A plaque remaining from the Big Apple Night Club at West 135th Street and Seventh Avenue in Harlem.

Above, a 1934 plaque from the Big Apple Night Club at West 135th Street and Seventh Avenue in Harlem. Discarded as trash in 2006. Now a Popeye's fast food restaurant on Google Maps.

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Entry from June 02, 2019
Love Handle (fat at the waist)

"Love handles” are the rolls of fat that one can pinch around one’s waist; the fat is less euphemistically called a “tire” or a “muffin top.” Many exercise programs attempt to remove the “love handles.”

American actress and singer Debbie Reynolds (1932-2016) said in a Herb Caen column in the San Francisco (CA) Chronicle on September 22, 1960:

“My mother is—well—rather plump, but my dad likes her that way. He calls the excess ‘love handles.’ As a matter of fact, he’s always saying to me, ‘The trouble with you, Debbie, is you’ve got no love handles.’”

Reynolds said in the Daily News (New York, NY) on November 9, 1964:

“Daddy says a woman should have curves, which he calls, in the idiom of the Southwest, love handles. Isn’t that sweet, love handles?”

Debbie Reynolds’ father, Raymond Francis “Ray” Reynolds, was a carpenter who worked for the Southern Pacific Railroad, and she was born in El Paso, Texas. The “love handles” term became popular in the 1970s, but Reynolds’ father has not been credited.


Wikipedia: Debbie Reynolds
Mary Frances “Debbie” Reynolds (April 1, 1932 – December 28, 2016) was an American actress, singer and businesswoman. Her career spanned almost 70 years. She was nominated for the Golden Globe Award for Most Promising Newcomer for her portrayal of Helen Kane in the 1950 film Three Little Words, and her breakout role was her first leading role, as Kathy Selden in Singin’ in the Rain (1952).
(...)
Early life
Mary Frances Reynolds was born on April 1, 1932, in El Paso, Texas, to Maxene “Minnie” (née Harman) and Raymond Francis “Ray” Reynolds, a carpenter who worked for the Southern Pacific Railroad.

(Oxford English Dictionary)
love handle n. slang (orig. U.S.) (usually in plural) excess or unwanted fat at the waist.
1970 Current Slang (Univ. S. Dakota) 4 iii.–iv. 20 Love handles, the fat on one’s sides.
1989 T. Clancy Clear & Present Danger xiii. 306 No longer a young man.., love handles at his waist, much of his hair gone.

22 September 1960, San Francisco (CA) Chronicle, Herb Caen column, second sec., pg. 25, col. 1:
FAMILY NOTE: Debbie Reynolds, I’m happy to discover, is also Frank and Earnest. While she was in town the other day to plug her new dress line, somebody asked her: “Is everybody in your family as slim as you?” “Not at all,” said Miss Debbie, right out. “My mother is—well—rather plump, but my dad likes her that way. He calls the excess ‘love handles.’ As a matter of fact, he’s always saying to me, ‘The trouble with you, Debbie, is you’ve got no love handles.’” So saying, she slipped off, tittering prettily.

9 November 1964, Daily News (New York, NY), “Hollywood Visitor: The Unsinkable Debbie” by Wanda Hale, pg. C24, col. 2:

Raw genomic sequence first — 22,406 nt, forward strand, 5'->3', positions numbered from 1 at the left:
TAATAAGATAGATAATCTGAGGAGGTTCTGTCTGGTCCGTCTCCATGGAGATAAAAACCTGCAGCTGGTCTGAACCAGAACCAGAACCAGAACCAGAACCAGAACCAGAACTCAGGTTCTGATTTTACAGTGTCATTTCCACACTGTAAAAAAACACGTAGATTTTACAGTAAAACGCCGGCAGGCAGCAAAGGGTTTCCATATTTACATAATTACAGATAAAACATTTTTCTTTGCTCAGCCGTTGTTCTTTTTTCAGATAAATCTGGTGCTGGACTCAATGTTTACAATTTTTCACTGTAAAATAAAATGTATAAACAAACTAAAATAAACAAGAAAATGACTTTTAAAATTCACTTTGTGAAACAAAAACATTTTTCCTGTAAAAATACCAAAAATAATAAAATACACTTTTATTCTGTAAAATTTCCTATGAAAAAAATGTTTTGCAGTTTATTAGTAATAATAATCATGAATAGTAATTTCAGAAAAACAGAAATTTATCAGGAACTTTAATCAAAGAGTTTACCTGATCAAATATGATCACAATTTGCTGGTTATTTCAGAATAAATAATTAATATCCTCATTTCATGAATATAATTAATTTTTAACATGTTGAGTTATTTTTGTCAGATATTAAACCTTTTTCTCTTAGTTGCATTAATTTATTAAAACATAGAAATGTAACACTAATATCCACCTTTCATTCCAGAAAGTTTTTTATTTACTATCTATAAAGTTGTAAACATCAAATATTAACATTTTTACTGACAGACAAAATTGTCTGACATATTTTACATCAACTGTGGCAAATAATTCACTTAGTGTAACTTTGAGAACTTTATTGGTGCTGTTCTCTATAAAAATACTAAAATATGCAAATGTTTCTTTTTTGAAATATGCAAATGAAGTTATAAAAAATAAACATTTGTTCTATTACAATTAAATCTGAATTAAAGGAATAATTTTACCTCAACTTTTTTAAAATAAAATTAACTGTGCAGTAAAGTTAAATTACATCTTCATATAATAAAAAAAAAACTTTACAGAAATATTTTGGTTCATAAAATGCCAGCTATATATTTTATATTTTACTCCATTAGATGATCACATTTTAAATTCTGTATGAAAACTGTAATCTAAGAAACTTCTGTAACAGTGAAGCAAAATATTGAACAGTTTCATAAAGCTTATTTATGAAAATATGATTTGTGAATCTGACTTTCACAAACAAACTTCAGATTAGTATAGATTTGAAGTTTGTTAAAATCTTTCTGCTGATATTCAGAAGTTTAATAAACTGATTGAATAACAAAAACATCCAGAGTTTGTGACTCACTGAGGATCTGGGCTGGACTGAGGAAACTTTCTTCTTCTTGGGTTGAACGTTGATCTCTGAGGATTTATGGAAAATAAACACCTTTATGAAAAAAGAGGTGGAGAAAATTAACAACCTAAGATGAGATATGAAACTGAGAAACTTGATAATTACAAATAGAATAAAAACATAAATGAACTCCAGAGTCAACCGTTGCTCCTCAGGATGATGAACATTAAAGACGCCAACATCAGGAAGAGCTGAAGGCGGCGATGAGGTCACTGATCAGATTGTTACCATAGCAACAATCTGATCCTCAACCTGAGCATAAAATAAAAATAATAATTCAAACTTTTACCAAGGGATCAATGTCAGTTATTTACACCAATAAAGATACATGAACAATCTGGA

“Another thing on my program when I get home is taking off five pounds I’ve gained, right here,” she (Debbie Reynolds—ed.) said, placing a hand on each hip. “But I get no encouragement from my two men. Daddy says a woman should have curves, which he calls, in the idiom of the Southwest, love handles. Isn’t that sweet, love handles? Harry, too, likes curves. He says a skinny girl looks like a frame upon which a woman should be built.”

21 November 1967, Atlanta (GA) Constitution, “Club 15 Helps Teenage Girls Physically as Well as Mentally” by Celestine Sibley, pg. 5, col. 3:
With today’s miniskirts hundreds of young girls yearn for firm thighs and hundreds of young girls have saggy thighs and wads of fat around the midriff, which Muriel learned they now call “love handles.”

3 May 1970, Press Register (Mobile, AL), “Reflections of a News Hen” by Maryon Allen, pg. 16-D, col. 3:
The exercise wheel is one of the few things on earth that will help you get rid of your “love handles”...you know, they are those things that hang over a man’s belt and over a girl’s girdle top. If you want to be unromantic you can call them rubber tires or just plain flab.

8 September 1970, The Sun (Baltimore, MD), “Rock ‘n Roll: Group Surprises Audience With Gutsy Tunes” by Bob Grover, pg. B6, cols. 3-4:
As he introduced the members of the band, McLemore made repeated references to Ron Townson’s ample proportions. “They’re ‘love handles,’” Townson said, gripping the flesh at his sides.

Google Books
Balanced Body:
The Body Center workout program for men

By Donald Charles Richardson
New York, NY: Harmony Books
1985
Pg. 73:
Excess weight around this area, or love handles, can often be found on men regardless of whether they are overweight. Even if your love handles cannot be eliminated, this area can be strengthened and tightened.

Google Books
Contemporary American Slang
By Richard A. Spears
Lincolnwood, IL: National Textbook Co.
1991
Pg. 130:
love handles n. a roll of fat around the waist.

OCLC WorldCat record
Lose the love handles : 30 days to an arrow-straight waist
Author: Dave Kuehls
Publisher: New York : Crown Trade Paperbacks, ©1996.
Edition/Format: Print book : English : 1st ed

OCLC WorldCat record
Lose your love handles : a 3-step program to streamline your waist in 30 days
Author: Mackie Shilstone
Publisher: New York : Perigee, ©2001.
Edition/Format: Print book : English : 1st ed
Summary:
A professional performance enhancement expert offers a three-step program to help men streamline their waists that consists of an aerobic walking plan, a diet low on the glycemic index, and spot-specific toning and firming exercises.

Posted by Barry Popik
New York CityExercise/Running/Health Clubs • Sunday, June 02, 2019 • Permalink